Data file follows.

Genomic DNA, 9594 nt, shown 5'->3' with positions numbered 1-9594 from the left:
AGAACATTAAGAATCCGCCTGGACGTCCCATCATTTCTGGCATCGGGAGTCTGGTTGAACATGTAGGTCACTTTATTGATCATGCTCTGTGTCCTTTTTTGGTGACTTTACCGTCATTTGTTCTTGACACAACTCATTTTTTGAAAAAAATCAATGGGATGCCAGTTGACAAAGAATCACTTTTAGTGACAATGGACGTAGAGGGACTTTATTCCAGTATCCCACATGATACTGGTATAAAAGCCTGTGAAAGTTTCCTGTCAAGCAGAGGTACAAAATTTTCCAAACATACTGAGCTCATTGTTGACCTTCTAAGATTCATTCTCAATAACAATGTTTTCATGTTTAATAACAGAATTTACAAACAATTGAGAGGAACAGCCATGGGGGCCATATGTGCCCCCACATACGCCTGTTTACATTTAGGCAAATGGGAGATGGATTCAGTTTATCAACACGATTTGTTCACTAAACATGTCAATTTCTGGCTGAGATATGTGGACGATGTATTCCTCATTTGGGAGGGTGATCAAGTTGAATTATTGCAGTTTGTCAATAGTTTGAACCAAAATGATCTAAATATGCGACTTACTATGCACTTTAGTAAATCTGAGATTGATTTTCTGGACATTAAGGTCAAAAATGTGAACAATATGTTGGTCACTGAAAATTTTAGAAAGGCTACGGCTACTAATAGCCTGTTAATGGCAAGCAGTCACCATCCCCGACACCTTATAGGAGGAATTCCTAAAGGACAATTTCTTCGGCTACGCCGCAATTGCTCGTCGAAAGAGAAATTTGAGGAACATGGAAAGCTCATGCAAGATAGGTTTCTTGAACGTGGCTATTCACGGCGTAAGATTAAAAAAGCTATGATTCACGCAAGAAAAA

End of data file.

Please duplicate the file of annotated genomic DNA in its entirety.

Genomic DNA, 9594 nt, shown 5'->3' with positions numbered 1-9594 from the left:
AGAACATTAAGAATCCGCCTGGACGTCCCATCATTTCTGGCATCGGGAGTCTGGTTGAACATGTAGGTCACTTTATTGATCATGCTCTGTGTCCTTTTTTGGTGACTTTACCGTCATTTGTTCTTGACACAACTCATTTTTTGAAAAAAATCAATGGGATGCCAGTTGACAAAGAATCACTTTTAGTGACAATGGACGTAGAGGGACTTTATTCCAGTATCCCACATGATACTGGTATAAAAGCCTGTGAAAGTTTCCTGTCAAGCAGAGGTACAAAATTTTCCAAACATACTGAGCTCATTGTTGACCTTCTAAGATTCATTCTCAATAACAATGTTTTCATGTTTAATAACAGAATTTACAAACAATTGAGAGGAACAGCCATGGGGGCCATATGTGCCCCCACATACGCCTGTTTACATTTAGGCAAATGGGAGATGGATTCAGTTTATCAACACGATTTGTTCACTAAACATGTCAATTTCTGGCTGAGATATGTGGACGATGTATTCCTCATTTGGGAGGGTGATCAAGTTGAATTATTGCAGTTTGTCAATAGTTTGAACCAAAATGATCTAAATATGCGACTTACTATGCACTTTAGTAAATCTGAGATTGATTTTCTGGACATTAAGGTCAAAAATGTGAACAATATGTTGGTCACTGAAAATTTTAGAAAGGCTACGGCTACTAATAGCCTGTTAATGGCAAGCAGTCACCATCCCCGACACCTTATAGGAGGAATTCCTAAAGGACAATTTCTTCGGCTACGCCGCAATTGCTCGTCGAAAGAGAAATTTGAGGAACATGGAAAGCTCATGCAAGATAGGTTTCTTGAACGTGGCTATTCACGGCGTAAGATTAAAAAAGCTATGATTCACGCAAGAAAAA